Oil prices were on the up today on U.S. inventories data released by the American Petroleum Institute showing a fall from last week’s record highs. While data that will come today from the U.S. Energy Information Agency is the more closely watched weekly report, prices have already received a boost on hopes that the EIA report will confirm falls. The API reported a fall in crude inventories of 884,000 barrels and 893,000 less barrels of gasoline which sent crude prices up 70 cents to $56.54, 1.25% gain.
That recovered the larger part of yesterday’s 82 cents drop and today’s EIA data confirming inventories depletion would be expected to complete the fight back and send Brent crude prices to near the top of the $4 range that has held so far this year. WTI added 1.52%, or 82 cents, to change hands on the New York Mercantile Exchange for $54.29.
A decline in inventories confirmed today, with particular attention paid to import figures, would be accepted as evidencing that OPEC supply cuts are finally beginning to demonstrate a visible impact on global supply levels.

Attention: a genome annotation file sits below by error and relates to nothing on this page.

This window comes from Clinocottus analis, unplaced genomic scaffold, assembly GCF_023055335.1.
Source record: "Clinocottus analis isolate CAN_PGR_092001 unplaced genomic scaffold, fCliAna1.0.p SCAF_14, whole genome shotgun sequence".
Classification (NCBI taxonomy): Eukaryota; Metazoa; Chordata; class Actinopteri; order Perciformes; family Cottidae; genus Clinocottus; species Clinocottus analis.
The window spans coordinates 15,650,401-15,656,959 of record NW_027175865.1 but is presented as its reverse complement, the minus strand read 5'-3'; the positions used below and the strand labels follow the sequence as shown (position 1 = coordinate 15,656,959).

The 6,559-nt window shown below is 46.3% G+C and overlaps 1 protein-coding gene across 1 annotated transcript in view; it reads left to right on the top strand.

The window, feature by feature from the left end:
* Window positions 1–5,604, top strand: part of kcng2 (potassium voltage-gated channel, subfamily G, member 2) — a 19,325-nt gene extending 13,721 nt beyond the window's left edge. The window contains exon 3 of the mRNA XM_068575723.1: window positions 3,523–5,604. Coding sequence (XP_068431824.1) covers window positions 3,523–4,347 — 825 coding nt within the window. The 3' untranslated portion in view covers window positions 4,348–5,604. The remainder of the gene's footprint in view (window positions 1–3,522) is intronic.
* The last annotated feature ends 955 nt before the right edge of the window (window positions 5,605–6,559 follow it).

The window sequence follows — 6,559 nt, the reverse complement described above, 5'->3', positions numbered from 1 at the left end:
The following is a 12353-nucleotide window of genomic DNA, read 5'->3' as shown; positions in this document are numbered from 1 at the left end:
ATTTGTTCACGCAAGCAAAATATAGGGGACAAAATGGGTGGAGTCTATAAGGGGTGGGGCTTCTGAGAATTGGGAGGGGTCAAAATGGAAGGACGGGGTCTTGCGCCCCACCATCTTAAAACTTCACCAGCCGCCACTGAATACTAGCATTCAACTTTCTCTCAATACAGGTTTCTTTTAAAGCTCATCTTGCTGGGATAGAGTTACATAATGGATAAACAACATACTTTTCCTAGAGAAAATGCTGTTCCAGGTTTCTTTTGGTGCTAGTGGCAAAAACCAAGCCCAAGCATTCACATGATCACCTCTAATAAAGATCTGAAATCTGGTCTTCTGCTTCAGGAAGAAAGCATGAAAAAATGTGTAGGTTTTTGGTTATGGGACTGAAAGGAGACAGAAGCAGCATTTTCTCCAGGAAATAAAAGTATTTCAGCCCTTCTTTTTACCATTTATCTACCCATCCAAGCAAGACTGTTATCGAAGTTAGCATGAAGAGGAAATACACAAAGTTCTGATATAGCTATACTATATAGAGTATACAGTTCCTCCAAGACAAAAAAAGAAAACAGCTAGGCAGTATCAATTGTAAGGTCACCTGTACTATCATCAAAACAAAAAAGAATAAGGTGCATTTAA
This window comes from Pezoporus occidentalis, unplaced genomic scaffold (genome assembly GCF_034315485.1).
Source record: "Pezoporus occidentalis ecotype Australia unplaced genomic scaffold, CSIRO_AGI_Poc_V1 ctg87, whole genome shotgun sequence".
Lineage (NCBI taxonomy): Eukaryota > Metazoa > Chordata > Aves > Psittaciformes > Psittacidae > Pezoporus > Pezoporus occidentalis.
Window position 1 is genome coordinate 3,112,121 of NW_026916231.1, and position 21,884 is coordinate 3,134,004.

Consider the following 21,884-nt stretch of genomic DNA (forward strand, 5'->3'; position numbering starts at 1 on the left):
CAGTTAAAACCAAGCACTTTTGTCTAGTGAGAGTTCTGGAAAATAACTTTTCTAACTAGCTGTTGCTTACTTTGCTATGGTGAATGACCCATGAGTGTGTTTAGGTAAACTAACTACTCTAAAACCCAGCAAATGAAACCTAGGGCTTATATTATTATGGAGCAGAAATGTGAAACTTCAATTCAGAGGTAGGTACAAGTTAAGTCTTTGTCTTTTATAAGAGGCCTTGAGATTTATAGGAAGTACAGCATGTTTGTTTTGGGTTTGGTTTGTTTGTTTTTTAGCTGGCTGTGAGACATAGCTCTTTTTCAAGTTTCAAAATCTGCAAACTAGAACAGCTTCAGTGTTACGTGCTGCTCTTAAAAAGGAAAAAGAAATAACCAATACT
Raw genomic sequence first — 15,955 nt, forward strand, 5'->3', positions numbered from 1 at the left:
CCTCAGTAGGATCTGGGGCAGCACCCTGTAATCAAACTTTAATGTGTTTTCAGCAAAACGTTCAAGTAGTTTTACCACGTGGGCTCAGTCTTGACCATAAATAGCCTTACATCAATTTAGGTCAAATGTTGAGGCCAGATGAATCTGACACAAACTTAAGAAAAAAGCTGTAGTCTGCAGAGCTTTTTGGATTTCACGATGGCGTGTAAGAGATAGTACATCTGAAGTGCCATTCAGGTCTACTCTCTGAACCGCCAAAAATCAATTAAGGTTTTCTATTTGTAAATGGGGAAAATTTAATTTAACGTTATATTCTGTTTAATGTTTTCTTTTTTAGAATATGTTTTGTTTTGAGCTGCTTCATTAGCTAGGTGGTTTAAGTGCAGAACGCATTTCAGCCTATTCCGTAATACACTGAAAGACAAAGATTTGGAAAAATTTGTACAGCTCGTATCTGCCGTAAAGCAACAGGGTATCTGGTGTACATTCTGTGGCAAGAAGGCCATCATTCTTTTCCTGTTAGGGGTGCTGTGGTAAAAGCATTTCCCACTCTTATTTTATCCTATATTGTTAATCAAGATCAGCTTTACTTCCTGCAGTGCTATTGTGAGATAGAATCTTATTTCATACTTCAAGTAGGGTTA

In terms of longer term outlook, a presentation made by BP chief economist Spencer Dale yesterday at BP’s 2017 Energy Outlook, posited that recoverable oil supplies mean that oil prices will likely never reach $100 a barrel again. Dale’s research indicates that there is enough recoverable oil at present to comfortably meet global demand twice over until 2050.
Gold prices are relatively steady since yesterday with spot gold incrementally moving 0.1% up to $1,236.30 oz. Federal Reserve minutes from the U.S. central bank’s most recent meeting suggested that while the next interest rate hike will come ‘fairly soon’, the chances are that it will not be as soon as March. While the Fed did not take that option off the table its likelihood is now considered slim which helped put at least a temporary floor under gold prices. Gold futures had a stronger gain, up 0.4% to $1237.6 oz.
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